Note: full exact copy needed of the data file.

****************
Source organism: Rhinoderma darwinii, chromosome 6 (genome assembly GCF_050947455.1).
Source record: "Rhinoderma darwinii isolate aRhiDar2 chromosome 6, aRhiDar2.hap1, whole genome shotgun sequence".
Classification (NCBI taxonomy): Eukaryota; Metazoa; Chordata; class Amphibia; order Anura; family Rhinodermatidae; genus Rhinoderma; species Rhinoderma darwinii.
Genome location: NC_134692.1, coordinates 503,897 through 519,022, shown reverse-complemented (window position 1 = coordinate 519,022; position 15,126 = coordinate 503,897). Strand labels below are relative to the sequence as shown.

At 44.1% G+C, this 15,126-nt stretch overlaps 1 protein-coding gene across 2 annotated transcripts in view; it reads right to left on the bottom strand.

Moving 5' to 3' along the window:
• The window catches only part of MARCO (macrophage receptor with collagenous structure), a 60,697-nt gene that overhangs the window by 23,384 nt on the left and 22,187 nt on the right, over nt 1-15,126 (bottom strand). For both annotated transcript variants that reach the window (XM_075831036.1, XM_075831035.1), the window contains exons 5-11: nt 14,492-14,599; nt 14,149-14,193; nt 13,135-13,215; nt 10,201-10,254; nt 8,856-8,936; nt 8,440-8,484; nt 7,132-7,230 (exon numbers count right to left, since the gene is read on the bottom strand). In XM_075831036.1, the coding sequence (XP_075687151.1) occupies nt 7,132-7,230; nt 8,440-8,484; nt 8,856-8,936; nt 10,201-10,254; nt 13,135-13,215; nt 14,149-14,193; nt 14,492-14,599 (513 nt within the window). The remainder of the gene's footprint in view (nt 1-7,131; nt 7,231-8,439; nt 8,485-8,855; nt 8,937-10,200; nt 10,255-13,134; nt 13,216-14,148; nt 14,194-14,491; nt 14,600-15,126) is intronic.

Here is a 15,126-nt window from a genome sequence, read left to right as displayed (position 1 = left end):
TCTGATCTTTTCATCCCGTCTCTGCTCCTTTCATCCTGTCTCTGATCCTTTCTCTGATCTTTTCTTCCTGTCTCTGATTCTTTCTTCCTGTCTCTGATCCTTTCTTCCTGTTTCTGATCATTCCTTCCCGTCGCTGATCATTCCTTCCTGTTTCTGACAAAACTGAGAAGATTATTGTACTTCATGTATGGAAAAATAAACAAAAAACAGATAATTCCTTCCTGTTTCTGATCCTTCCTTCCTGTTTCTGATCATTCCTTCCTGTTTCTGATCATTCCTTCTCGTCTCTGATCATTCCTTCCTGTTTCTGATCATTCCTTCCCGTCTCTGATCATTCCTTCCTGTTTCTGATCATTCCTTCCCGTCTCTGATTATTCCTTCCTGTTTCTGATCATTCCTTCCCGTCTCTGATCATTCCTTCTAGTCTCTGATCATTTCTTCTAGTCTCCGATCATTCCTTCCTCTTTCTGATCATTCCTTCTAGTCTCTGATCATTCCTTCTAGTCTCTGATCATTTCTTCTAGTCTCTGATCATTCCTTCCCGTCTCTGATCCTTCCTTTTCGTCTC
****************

Source organism: Rhinoderma darwinii, chromosome 6 (genome assembly GCF_050947455.1).
Source record: "Rhinoderma darwinii isolate aRhiDar2 chromosome 6, aRhiDar2.hap1, whole genome shotgun sequence".
Classification (NCBI taxonomy): Eukaryota; Metazoa; Chordata; class Amphibia; order Anura; family Rhinodermatidae; genus Rhinoderma; species Rhinoderma darwinii.
Genome location: NC_134692.1, coordinates 503,897 through 519,022, shown reverse-complemented (window position 1 = coordinate 519,022; position 15,126 = coordinate 503,897). Strand labels below are relative to the sequence as shown.

At 44.1% G+C, this 15,126-nt stretch overlaps 1 protein-coding gene across 2 annotated transcripts in view; it reads right to left on the bottom strand.

Moving 5' to 3' along the window:
• The window catches only part of MARCO (macrophage receptor with collagenous structure), a 60,697-nt gene that overhangs the window by 23,384 nt on the left and 22,187 nt on the right, over nt 1-15,126 (bottom strand). For both annotated transcript variants that reach the window (XM_075831036.1, XM_075831035.1), the window contains exons 5-11: nt 14,492-14,599; nt 14,149-14,193; nt 13,135-13,215; nt 10,201-10,254; nt 8,856-8,936; nt 8,440-8,484; nt 7,132-7,230 (exon numbers count right to left, since the gene is read on the bottom strand). In XM_075831036.1, the coding sequence (XP_075687151.1) occupies nt 7,132-7,230; nt 8,440-8,484; nt 8,856-8,936; nt 10,201-10,254; nt 13,135-13,215; nt 14,149-14,193; nt 14,492-14,599 (513 nt within the window). The remainder of the gene's footprint in view (nt 1-7,131; nt 7,231-8,439; nt 8,485-8,855; nt 8,937-10,200; nt 10,255-13,134; nt 13,216-14,148; nt 14,194-14,491; nt 14,600-15,126) is intronic.

Here is a 15,126-nt window from a genome sequence, read left to right as displayed (position 1 = left end):
TCTGATCTTTTCATCCCGTCTCTGCTCCTTTCATCCTGTCTCTGATCCTTTCTCTGATCTTTTCTTCCTGTCTCTGATTCTTTCTTCCTGTCTCTGATCCTTTCTTCCTGTTTCTGATCATTCCTTCCCGTCGCTGATCATTCCTTCCTGTTTCTGACAAAACTGAGAAGATTATTGTACTTCATGTATGGAAAAATAAACAAAAAACAGATAATTCCTTCCTGTTTCTGATCCTTCCTTCCTGTTTCTGATCATTCCTTCCTGTTTCTGATCATTCCTTCTCGTCTCTGATCATTCCTTCCTGTTTCTGATCATTCCTTCCCGTCTCTGATCATTCCTTCCTGTTTCTGATCATTCCTTCCCGTCTCTGATTATTCCTTCCTGTTTCTGATCATTCCTTCCCGTCTCTGATCATTCCTTCTAGTCTCTGATCATTTCTTCTAGTCTCCGATCATTCCTTCCTCTTTCTGATCATTCCTTCTAGTCTCTGATCATTCCTTCTAGTCTCTGATCATTTCTTCTAGTCTCTGATCATTCCTTCCCGTCTCTGATCCTTCCTTTTCGTCTC